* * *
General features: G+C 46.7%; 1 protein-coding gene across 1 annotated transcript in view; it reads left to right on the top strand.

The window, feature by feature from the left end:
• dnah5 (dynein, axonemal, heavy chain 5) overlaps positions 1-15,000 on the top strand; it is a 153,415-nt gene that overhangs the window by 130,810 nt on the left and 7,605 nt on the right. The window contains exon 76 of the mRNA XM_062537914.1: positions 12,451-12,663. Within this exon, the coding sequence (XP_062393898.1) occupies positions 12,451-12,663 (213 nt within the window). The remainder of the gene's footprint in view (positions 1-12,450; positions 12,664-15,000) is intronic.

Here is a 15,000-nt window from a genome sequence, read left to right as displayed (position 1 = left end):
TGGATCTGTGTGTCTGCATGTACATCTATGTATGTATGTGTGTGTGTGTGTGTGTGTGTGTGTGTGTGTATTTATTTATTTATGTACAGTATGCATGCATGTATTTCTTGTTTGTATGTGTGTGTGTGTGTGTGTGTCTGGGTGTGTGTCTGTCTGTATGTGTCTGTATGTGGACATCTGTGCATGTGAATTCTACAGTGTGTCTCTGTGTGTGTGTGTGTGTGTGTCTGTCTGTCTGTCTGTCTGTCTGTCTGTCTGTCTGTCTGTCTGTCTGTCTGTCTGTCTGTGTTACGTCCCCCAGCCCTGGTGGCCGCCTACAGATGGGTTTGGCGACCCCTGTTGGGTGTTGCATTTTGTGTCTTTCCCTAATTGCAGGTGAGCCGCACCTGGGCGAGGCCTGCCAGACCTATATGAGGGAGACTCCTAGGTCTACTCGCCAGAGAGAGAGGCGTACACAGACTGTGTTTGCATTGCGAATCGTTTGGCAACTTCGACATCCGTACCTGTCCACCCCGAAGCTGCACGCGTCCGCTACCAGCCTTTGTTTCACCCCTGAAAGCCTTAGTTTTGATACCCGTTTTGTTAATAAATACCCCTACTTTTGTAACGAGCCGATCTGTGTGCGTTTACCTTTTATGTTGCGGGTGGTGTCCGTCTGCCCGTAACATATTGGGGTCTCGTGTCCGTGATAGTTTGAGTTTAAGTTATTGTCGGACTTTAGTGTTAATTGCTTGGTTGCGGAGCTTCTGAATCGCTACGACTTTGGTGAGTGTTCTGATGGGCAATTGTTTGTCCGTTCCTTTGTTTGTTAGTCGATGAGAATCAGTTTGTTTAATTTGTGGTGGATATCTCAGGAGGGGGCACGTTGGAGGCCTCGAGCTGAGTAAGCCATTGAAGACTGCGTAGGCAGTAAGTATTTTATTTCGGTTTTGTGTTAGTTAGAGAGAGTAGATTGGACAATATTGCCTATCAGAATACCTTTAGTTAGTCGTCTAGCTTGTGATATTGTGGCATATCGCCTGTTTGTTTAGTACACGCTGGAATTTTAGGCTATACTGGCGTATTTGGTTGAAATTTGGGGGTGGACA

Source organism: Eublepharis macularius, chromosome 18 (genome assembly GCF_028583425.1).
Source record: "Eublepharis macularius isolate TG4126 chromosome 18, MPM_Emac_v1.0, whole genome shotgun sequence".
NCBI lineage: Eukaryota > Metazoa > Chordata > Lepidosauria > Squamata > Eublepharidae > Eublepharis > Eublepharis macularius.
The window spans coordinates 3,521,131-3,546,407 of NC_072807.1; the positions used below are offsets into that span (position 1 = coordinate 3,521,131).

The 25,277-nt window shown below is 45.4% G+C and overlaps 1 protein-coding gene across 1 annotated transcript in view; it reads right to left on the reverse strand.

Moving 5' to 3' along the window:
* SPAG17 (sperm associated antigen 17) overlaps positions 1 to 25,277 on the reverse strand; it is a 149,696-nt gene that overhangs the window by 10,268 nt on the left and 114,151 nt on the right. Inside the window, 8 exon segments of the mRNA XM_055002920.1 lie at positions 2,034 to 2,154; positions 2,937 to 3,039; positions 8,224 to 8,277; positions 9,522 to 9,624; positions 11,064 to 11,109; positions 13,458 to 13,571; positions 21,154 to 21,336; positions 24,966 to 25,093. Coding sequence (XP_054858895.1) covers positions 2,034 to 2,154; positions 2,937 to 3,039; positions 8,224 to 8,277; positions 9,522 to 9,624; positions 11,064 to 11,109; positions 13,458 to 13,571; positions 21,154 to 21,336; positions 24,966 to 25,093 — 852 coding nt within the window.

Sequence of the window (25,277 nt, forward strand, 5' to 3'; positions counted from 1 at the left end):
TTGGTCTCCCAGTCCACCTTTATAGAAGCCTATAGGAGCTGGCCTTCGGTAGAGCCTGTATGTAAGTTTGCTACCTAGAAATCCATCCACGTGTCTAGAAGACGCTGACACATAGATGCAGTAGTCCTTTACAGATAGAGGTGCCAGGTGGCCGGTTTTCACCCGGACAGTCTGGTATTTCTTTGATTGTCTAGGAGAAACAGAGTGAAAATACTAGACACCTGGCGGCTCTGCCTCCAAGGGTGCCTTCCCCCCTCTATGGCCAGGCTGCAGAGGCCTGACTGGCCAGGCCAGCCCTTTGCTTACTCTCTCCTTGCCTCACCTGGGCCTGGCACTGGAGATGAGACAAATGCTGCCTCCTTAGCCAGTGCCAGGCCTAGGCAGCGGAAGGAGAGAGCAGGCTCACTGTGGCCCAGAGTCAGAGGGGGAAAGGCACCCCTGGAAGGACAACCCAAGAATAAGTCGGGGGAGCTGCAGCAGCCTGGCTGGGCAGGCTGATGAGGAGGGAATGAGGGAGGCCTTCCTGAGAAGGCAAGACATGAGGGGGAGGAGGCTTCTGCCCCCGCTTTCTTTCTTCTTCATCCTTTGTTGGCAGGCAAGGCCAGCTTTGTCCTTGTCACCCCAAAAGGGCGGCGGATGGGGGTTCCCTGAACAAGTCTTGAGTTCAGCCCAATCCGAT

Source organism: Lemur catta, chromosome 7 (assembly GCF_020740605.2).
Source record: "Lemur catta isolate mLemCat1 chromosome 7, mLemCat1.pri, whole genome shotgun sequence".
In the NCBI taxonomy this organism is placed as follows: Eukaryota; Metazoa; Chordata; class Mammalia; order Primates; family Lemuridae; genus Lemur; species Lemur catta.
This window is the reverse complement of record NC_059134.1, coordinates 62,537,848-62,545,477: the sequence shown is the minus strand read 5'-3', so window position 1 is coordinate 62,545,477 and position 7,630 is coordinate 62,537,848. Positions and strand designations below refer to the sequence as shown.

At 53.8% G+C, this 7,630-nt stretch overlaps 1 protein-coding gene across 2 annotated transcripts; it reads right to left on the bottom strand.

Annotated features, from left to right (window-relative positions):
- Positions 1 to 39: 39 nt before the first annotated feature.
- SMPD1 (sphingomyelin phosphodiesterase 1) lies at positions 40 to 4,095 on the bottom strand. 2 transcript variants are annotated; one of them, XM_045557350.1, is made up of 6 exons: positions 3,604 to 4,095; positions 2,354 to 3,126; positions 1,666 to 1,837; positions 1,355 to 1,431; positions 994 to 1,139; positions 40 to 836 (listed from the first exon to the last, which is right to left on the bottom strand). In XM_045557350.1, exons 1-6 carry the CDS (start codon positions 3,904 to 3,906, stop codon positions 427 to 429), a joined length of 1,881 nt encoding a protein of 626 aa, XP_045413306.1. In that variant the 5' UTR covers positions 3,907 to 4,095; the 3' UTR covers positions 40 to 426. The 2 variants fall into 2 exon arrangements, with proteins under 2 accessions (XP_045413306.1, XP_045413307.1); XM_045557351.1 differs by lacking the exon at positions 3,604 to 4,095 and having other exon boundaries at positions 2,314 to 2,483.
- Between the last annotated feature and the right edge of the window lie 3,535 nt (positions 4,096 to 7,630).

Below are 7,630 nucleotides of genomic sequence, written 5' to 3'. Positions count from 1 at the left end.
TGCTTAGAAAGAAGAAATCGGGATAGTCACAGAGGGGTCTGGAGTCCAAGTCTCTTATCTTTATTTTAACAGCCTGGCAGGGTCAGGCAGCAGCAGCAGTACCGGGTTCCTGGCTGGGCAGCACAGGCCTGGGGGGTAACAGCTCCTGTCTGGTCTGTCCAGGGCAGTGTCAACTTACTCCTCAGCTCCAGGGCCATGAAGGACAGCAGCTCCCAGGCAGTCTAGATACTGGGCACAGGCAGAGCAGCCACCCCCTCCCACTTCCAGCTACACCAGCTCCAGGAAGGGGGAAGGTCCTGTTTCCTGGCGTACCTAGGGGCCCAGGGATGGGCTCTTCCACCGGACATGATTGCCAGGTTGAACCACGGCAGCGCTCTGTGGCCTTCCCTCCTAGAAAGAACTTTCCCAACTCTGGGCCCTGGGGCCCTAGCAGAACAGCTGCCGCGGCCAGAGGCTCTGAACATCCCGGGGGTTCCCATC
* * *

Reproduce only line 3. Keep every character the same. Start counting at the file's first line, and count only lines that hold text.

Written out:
• dnah5 (dynein, axonemal, heavy chain 5) overlaps positions 1-15,000 on the top strand; it is a 153,415-nt gene that overhangs the window by 130,810 nt on the left and 7,605 nt on the right. The window contains exon 76 of the mRNA XM_062537914.1: positions 12,451-12,663. Within this exon, the coding sequence (XP_062393898.1) occupies positions 12,451-12,663 (213 nt within the window). The remainder of the gene's footprint in view (positions 1-12,450; positions 12,664-15,000) is intronic.